Daily Review: Day Ending in 2020/10/17

October 18, 2020 | minutes read


  • Went on a cleaning binge. Not sure why sometimes I get totally obsessed with cleaning but yesterday was one of those spurts. I had watched about a dozen YouTube videos (from Clean My Space) on cleaning tutorials, followed by vigorouly scrubbing down stove tops with baking soda and vinegar, buying cleaning supplies (e.g. micro fiber, empty bottles for home made cleaning supplies) from both Ace Hardware and Big Lots, and ending the day with wiping down the entire marble kitchen counter
  • Got into an argument with Jess around finances. Seems like talking about finances triggers me, the topic putting me in a bad mood almost every time. Although I have some ideas on why this is the case, I cannot exactly pinpoint why I go into fight or flight mode.But if I’m honest, I do find the idea of splitting the money down the middle uncomfortable. But I know that’s ridiculous.  I do want to sort out these feelings but I think they run deep and stem from my awful past experiences with money between me and my family members.

Graduate School

Project Work

  • Chatted over the phone with my project partner. After working together on the previous assignment (i.e. Project 2 on Synchronization Barriers), my project partner (Will) and I have decided to work together again for project 3 (using gRPC and building a multi-threaded, asynchronous web server). We’re approaching the division of work a bit differently than last time, when I took on majority of the development and he took on the performance testing and benchmarking. This time around, we’re going to try and parallelize the work and split down the development (and design) right down the middle.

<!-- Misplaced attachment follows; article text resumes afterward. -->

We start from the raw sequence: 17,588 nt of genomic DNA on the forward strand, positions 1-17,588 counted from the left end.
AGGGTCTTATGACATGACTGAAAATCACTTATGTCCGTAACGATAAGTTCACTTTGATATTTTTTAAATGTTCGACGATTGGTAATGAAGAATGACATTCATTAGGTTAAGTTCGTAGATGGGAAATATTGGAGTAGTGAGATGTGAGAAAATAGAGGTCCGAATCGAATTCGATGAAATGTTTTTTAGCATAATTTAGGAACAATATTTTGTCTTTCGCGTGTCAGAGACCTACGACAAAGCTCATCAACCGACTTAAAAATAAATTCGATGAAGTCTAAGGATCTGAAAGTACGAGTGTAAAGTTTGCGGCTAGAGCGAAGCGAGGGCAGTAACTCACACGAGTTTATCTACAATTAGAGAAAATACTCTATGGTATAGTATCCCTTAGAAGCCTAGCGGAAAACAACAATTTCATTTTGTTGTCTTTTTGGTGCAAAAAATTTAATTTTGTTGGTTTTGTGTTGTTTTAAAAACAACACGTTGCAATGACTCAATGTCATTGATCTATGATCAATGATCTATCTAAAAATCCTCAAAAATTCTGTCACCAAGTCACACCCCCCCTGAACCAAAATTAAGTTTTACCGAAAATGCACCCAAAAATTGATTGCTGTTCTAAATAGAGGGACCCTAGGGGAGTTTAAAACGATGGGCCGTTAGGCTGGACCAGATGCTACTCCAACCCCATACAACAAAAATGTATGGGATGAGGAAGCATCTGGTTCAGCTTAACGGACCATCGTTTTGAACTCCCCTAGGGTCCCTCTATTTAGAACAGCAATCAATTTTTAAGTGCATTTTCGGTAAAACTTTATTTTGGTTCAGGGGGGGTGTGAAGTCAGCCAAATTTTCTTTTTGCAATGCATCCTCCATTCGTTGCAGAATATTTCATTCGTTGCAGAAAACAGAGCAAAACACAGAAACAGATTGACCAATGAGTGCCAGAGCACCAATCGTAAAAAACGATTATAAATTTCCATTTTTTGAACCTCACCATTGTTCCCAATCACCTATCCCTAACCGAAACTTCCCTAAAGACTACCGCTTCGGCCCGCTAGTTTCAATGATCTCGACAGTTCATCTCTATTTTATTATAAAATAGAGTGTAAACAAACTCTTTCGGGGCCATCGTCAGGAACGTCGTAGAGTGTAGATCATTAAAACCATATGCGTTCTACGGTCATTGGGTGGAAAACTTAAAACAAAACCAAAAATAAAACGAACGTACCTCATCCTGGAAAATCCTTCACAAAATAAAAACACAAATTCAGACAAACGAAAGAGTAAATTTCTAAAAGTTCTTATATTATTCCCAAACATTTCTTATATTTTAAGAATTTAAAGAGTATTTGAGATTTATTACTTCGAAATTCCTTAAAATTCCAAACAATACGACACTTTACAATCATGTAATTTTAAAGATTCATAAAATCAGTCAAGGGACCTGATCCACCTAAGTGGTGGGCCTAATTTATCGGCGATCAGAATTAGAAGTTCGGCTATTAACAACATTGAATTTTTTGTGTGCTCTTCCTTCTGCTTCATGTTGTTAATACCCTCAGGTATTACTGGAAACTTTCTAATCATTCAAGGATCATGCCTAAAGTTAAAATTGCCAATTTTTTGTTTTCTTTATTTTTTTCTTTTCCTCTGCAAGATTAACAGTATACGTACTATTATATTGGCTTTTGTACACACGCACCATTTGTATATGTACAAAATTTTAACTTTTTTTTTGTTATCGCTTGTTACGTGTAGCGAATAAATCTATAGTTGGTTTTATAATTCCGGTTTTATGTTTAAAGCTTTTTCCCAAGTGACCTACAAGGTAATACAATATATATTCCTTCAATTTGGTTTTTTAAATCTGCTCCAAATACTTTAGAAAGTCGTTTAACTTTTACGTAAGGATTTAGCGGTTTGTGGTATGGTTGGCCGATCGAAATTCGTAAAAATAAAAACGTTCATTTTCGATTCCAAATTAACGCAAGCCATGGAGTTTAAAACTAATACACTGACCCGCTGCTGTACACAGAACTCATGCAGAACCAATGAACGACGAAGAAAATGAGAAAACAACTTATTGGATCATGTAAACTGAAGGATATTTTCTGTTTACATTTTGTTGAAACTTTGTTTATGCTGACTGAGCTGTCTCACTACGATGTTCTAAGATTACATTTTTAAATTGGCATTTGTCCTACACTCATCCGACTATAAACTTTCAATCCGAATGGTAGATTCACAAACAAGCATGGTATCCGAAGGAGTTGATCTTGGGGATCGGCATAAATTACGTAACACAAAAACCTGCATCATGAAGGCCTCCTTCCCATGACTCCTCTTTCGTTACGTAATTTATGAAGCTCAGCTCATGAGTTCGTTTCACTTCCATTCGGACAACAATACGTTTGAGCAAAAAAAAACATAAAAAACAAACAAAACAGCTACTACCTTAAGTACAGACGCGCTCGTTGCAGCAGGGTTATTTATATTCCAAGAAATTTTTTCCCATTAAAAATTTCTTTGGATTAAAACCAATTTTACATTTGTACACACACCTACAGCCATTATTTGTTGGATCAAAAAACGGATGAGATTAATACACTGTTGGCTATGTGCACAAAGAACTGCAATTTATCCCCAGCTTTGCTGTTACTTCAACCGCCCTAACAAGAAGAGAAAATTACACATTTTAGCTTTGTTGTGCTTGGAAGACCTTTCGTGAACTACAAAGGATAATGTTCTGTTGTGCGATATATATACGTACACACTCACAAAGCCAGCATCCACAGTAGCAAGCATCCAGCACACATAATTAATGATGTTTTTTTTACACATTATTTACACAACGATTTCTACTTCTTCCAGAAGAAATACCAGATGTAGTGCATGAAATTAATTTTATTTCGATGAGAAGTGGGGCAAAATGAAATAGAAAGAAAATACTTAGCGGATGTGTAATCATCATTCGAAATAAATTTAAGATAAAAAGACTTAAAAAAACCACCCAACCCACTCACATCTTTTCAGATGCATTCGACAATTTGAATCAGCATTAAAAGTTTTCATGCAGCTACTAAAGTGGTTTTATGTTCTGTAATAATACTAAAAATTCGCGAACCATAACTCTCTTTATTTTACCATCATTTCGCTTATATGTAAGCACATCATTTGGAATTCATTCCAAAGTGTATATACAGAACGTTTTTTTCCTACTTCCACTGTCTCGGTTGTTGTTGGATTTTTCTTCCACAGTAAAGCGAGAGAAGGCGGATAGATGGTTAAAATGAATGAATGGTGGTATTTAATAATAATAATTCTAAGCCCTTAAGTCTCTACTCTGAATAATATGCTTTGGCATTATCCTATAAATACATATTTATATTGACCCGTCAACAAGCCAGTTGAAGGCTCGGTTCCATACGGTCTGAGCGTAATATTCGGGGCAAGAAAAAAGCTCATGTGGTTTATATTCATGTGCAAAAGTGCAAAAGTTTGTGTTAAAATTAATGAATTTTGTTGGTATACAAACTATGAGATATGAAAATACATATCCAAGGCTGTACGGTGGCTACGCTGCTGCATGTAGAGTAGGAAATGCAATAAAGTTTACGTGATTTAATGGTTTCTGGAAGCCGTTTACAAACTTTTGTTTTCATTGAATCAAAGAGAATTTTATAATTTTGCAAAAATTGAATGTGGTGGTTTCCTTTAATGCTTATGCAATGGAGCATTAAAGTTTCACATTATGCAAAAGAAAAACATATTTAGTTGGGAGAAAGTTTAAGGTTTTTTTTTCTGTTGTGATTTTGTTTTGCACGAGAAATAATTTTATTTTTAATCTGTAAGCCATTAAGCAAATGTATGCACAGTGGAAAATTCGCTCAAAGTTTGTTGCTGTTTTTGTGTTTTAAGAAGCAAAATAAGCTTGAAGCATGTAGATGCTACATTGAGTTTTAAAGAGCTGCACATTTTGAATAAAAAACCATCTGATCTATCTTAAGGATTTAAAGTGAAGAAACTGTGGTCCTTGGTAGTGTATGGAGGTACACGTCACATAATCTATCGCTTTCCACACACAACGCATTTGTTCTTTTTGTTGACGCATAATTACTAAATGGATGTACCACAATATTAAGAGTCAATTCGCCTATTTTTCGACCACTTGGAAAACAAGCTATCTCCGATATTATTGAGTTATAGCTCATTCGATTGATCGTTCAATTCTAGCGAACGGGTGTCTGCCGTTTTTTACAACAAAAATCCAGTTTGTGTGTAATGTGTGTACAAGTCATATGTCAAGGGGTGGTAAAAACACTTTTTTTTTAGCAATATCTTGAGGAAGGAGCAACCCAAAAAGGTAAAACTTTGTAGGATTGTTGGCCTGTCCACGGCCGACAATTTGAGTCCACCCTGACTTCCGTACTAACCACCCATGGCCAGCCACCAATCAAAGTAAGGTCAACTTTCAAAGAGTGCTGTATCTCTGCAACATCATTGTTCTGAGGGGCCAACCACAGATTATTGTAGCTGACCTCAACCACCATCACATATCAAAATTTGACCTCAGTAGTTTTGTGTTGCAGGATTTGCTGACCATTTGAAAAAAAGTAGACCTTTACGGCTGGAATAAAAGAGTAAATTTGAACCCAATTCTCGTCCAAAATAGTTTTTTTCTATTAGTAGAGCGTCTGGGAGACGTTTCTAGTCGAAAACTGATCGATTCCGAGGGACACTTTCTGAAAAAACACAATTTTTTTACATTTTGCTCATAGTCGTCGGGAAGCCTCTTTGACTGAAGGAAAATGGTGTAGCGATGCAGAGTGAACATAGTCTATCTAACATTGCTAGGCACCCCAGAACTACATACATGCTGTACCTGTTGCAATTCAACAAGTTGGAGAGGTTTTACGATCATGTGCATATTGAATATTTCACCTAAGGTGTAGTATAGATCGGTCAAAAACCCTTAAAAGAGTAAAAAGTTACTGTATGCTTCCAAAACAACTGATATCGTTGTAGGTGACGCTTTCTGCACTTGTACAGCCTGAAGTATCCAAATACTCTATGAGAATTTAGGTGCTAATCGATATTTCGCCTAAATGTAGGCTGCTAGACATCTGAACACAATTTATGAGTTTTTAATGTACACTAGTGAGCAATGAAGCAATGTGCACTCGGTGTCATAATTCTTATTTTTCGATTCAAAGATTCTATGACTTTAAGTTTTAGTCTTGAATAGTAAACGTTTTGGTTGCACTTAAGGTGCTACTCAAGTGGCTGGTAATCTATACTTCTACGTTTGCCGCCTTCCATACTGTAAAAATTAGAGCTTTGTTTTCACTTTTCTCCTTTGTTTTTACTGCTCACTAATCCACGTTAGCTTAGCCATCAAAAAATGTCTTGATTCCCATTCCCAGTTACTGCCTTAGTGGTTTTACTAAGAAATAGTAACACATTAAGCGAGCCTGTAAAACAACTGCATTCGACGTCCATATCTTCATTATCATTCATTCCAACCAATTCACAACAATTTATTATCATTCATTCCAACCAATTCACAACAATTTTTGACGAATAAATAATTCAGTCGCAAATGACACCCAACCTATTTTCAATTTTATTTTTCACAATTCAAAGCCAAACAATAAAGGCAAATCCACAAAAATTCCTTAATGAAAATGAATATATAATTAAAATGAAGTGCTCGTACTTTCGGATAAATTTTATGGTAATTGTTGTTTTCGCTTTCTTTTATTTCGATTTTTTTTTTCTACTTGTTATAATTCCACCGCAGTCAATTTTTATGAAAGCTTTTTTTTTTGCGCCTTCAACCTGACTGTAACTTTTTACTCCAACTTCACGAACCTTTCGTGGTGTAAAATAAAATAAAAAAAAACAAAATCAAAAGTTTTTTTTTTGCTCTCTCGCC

• Completed lectures on distributed shared memory and started on distributed shared memory. The biggest take away for me (so far) for the distributed shared memory lectures is that from a sequential consistency perspective, the system does not distinguish a read/write for a normal memory data access from a read/write of a synchronization read/write variable. Why does this even matter? At first, I could not my wrap my head around the significance of this idea and how/why this related to distributed shared memory. But the more I thought about, the more it makes sense: if a thread locks a critical section and updates one (or more) variable(s), why generate cache coherence while inside the critical section — why not wait until an unlock happens? Actually, as I type this out, there might be a good reason: for readers of that variable to make forward progress on their (non critical) section.

Questions I have

  • Why do we have a GCD (global cache directory) and how does this “one level of indirection” help as part of building the larger global memory system?

I’m Matt Chung. I’m a software engineer, seasoned technology leader, and father currently based in Seattle and London. I love to share what I know. I write about topic developing scalable & fail-safe software running in the AWS cloud, digital organization as a mechanism for unlocking your creativity, and maximizing our full potentials with personal development habits.

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